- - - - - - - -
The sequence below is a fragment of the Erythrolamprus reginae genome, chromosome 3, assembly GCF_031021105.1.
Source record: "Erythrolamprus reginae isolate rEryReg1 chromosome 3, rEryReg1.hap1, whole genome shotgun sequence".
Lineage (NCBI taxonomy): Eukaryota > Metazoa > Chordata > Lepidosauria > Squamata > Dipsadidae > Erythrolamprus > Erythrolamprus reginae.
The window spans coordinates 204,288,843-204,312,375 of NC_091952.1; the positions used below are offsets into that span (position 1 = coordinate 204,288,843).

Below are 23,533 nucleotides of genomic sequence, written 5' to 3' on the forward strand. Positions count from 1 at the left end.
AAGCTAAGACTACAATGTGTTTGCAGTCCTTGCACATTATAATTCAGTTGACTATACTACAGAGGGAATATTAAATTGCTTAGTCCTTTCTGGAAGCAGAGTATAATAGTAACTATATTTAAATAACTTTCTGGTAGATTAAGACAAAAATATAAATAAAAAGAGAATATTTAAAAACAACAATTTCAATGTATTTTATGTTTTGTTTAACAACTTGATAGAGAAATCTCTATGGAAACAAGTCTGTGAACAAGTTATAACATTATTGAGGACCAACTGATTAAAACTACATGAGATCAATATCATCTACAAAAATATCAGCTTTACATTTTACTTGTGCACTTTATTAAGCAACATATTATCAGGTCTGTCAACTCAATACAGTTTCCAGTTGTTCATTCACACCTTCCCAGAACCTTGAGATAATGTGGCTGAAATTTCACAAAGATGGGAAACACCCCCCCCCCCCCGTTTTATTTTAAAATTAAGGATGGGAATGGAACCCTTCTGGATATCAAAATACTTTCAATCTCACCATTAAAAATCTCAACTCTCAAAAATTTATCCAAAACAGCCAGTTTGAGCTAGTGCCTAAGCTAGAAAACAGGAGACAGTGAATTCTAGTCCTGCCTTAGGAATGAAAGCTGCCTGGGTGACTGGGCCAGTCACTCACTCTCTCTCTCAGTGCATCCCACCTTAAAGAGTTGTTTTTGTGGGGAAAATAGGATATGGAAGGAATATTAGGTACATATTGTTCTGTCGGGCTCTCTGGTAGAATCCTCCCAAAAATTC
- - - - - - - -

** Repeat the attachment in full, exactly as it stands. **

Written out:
The sequence below is a fragment of the Erythrolamprus reginae genome, chromosome 3, assembly GCF_031021105.1.
Source record: "Erythrolamprus reginae isolate rEryReg1 chromosome 3, rEryReg1.hap1, whole genome shotgun sequence".
Lineage (NCBI taxonomy): Eukaryota > Metazoa > Chordata > Lepidosauria > Squamata > Dipsadidae > Erythrolamprus > Erythrolamprus reginae.
The window spans coordinates 204,288,843-204,312,375 of NC_091952.1; the positions used below are offsets into that span (position 1 = coordinate 204,288,843).

Below are 23,533 nucleotides of genomic sequence, written 5' to 3' on the forward strand. Positions count from 1 at the left end.
AAGCTAAGACTACAATGTGTTTGCAGTCCTTGCACATTATAATTCAGTTGACTATACTACAGAGGGAATATTAAATTGCTTAGTCCTTTCTGGAAGCAGAGTATAATAGTAACTATATTTAAATAACTTTCTGGTAGATTAAGACAAAAATATAAATAAAAAGAGAATATTTAAAAACAACAATTTCAATGTATTTTATGTTTTGTTTAACAACTTGATAGAGAAATCTCTATGGAAACAAGTCTGTGAACAAGTTATAACATTATTGAGGACCAACTGATTAAAACTACATGAGATCAATATCATCTACAAAAATATCAGCTTTACATTTTACTTGTGCACTTTATTAAGCAACATATTATCAGGTCTGTCAACTCAATACAGTTTCCAGTTGTTCATTCACACCTTCCCAGAACCTTGAGATAATGTGGCTGAAATTTCACAAAGATGGGAAACACCCCCCCCCCCCCGTTTTATTTTAAAATTAAGGATGGGAATGGAACCCTTCTGGATATCAAAATACTTTCAATCTCACCATTAAAAATCTCAACTCTCAAAAATTTATCCAAAACAGCCAGTTTGAGCTAGTGCCTAAGCTAGAAAACAGGAGACAGTGAATTCTAGTCCTGCCTTAGGAATGAAAGCTGCCTGGGTGACTGGGCCAGTCACTCACTCTCTCTCTCAGTGCATCCCACCTTAAAGAGTTGTTTTTGTGGGGAAAATAGGATATGGAAGGAATATTAGGTACATATTGTTCTGTCGGGCTCTCTGGTAGAATCCTCCCAAAAATTC